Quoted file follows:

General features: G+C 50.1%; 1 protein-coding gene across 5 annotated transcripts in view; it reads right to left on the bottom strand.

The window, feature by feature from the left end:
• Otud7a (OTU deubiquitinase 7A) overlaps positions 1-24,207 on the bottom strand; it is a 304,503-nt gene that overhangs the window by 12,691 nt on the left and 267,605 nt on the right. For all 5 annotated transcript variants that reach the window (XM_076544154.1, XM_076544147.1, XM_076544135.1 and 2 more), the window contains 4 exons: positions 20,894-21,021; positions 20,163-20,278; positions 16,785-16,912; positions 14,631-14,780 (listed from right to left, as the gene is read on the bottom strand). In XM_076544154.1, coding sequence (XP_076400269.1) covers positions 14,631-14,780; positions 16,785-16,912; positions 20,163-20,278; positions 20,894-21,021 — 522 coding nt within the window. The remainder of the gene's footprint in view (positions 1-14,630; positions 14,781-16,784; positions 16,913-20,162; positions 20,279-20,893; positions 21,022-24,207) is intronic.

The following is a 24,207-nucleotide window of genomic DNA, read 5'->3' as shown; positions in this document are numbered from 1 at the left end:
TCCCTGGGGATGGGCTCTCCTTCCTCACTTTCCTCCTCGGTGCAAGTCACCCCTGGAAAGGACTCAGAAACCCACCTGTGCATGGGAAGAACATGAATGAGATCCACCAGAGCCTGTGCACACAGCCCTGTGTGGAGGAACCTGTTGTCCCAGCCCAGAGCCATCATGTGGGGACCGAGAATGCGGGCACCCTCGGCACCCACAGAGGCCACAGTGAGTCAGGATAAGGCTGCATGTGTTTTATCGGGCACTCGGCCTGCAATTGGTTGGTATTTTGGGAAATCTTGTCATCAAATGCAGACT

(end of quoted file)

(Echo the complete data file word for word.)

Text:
General features: G+C 50.1%; 1 protein-coding gene across 5 annotated transcripts in view; it reads right to left on the bottom strand.

The window, feature by feature from the left end:
• Otud7a (OTU deubiquitinase 7A) overlaps positions 1-24,207 on the bottom strand; it is a 304,503-nt gene that overhangs the window by 12,691 nt on the left and 267,605 nt on the right. For all 5 annotated transcript variants that reach the window (XM_076544154.1, XM_076544147.1, XM_076544135.1 and 2 more), the window contains 4 exons: positions 20,894-21,021; positions 20,163-20,278; positions 16,785-16,912; positions 14,631-14,780 (listed from right to left, as the gene is read on the bottom strand). In XM_076544154.1, coding sequence (XP_076400269.1) covers positions 14,631-14,780; positions 16,785-16,912; positions 20,163-20,278; positions 20,894-21,021 — 522 coding nt within the window. The remainder of the gene's footprint in view (positions 1-14,630; positions 14,781-16,784; positions 16,913-20,162; positions 20,279-20,893; positions 21,022-24,207) is intronic.

The following is a 24,207-nucleotide window of genomic DNA, read 5'->3' as shown; positions in this document are numbered from 1 at the left end:
TCCCTGGGGATGGGCTCTCCTTCCTCACTTTCCTCCTCGGTGCAAGTCACCCCTGGAAAGGACTCAGAAACCCACCTGTGCATGGGAAGAACATGAATGAGATCCACCAGAGCCTGTGCACACAGCCCTGTGTGGAGGAACCTGTTGTCCCAGCCCAGAGCCATCATGTGGGGACCGAGAATGCGGGCACCCTCGGCACCCACAGAGGCCACAGTGAGTCAGGATAAGGCTGCATGTGTTTTATCGGGCACTCGGCCTGCAATTGGTTGGTATTTTGGGAAATCTTGTCATCAAATGCAGACT